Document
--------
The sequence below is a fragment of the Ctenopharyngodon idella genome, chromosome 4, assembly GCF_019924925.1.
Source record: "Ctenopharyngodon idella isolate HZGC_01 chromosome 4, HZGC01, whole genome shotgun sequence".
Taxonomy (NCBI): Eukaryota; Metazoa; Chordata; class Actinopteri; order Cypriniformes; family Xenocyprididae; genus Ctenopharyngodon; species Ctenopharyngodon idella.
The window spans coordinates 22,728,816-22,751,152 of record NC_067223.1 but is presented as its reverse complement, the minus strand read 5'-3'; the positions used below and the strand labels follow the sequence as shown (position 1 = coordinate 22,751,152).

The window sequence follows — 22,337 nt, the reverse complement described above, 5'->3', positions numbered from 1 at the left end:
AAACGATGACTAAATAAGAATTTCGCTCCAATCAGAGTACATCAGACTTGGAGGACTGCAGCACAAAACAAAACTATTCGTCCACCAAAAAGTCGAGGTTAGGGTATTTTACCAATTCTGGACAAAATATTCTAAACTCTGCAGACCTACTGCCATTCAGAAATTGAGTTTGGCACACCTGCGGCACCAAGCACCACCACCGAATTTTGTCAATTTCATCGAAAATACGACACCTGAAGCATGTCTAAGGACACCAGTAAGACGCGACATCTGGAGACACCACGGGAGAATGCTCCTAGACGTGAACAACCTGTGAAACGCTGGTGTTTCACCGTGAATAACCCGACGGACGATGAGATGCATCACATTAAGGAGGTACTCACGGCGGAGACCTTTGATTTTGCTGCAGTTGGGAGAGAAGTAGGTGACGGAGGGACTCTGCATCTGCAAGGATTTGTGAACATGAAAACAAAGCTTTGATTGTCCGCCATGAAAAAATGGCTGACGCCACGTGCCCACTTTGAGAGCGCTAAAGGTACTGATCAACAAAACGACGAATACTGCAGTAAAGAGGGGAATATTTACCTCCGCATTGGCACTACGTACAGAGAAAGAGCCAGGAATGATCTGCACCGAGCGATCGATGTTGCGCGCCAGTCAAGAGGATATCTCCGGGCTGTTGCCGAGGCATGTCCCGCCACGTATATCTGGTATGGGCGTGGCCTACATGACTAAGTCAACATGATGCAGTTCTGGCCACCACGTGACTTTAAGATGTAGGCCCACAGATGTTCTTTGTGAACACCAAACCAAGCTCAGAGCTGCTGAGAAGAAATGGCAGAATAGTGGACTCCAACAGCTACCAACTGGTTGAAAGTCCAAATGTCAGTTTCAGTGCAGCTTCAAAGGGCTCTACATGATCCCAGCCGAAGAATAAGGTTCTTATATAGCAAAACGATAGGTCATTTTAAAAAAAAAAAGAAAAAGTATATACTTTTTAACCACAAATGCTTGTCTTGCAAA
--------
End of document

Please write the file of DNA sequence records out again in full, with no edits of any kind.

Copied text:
The sequence below is a fragment of the Ctenopharyngodon idella genome, chromosome 4, assembly GCF_019924925.1.
Source record: "Ctenopharyngodon idella isolate HZGC_01 chromosome 4, HZGC01, whole genome shotgun sequence".
Taxonomy (NCBI): Eukaryota; Metazoa; Chordata; class Actinopteri; order Cypriniformes; family Xenocyprididae; genus Ctenopharyngodon; species Ctenopharyngodon idella.
The window spans coordinates 22,728,816-22,751,152 of record NC_067223.1 but is presented as its reverse complement, the minus strand read 5'-3'; the positions used below and the strand labels follow the sequence as shown (position 1 = coordinate 22,751,152).

The window sequence follows — 22,337 nt, the reverse complement described above, 5'->3', positions numbered from 1 at the left end:
AAACGATGACTAAATAAGAATTTCGCTCCAATCAGAGTACATCAGACTTGGAGGACTGCAGCACAAAACAAAACTATTCGTCCACCAAAAAGTCGAGGTTAGGGTATTTTACCAATTCTGGACAAAATATTCTAAACTCTGCAGACCTACTGCCATTCAGAAATTGAGTTTGGCACACCTGCGGCACCAAGCACCACCACCGAATTTTGTCAATTTCATCGAAAATACGACACCTGAAGCATGTCTAAGGACACCAGTAAGACGCGACATCTGGAGACACCACGGGAGAATGCTCCTAGACGTGAACAACCTGTGAAACGCTGGTGTTTCACCGTGAATAACCCGACGGACGATGAGATGCATCACATTAAGGAGGTACTCACGGCGGAGACCTTTGATTTTGCTGCAGTTGGGAGAGAAGTAGGTGACGGAGGGACTCTGCATCTGCAAGGATTTGTGAACATGAAAACAAAGCTTTGATTGTCCGCCATGAAAAAATGGCTGACGCCACGTGCCCACTTTGAGAGCGCTAAAGGTACTGATCAACAAAACGACGAATACTGCAGTAAAGAGGGGAATATTTACCTCCGCATTGGCACTACGTACAGAGAAAGAGCCAGGAATGATCTGCACCGAGCGATCGATGTTGCGCGCCAGTCAAGAGGATATCTCCGGGCTGTTGCCGAGGCATGTCCCGCCACGTATATCTGGTATGGGCGTGGCCTACATGACTAAGTCAACATGATGCAGTTCTGGCCACCACGTGACTTTAAGATGTAGGCCCACAGATGTTCTTTGTGAACACCAAACCAAGCTCAGAGCTGCTGAGAAGAAATGGCAGAATAGTGGACTCCAACAGCTACCAACTGGTTGAAAGTCCAAATGTCAGTTTCAGTGCAGCTTCAAAGGGCTCTACATGATCCCAGCCGAAGAATAAGGTTCTTATATAGCAAAACGATAGGTCATTTTAAAAAAAAAAAGAAAAAGTATATACTTTTTAACCACAAATGCTTGTCTTGCAAA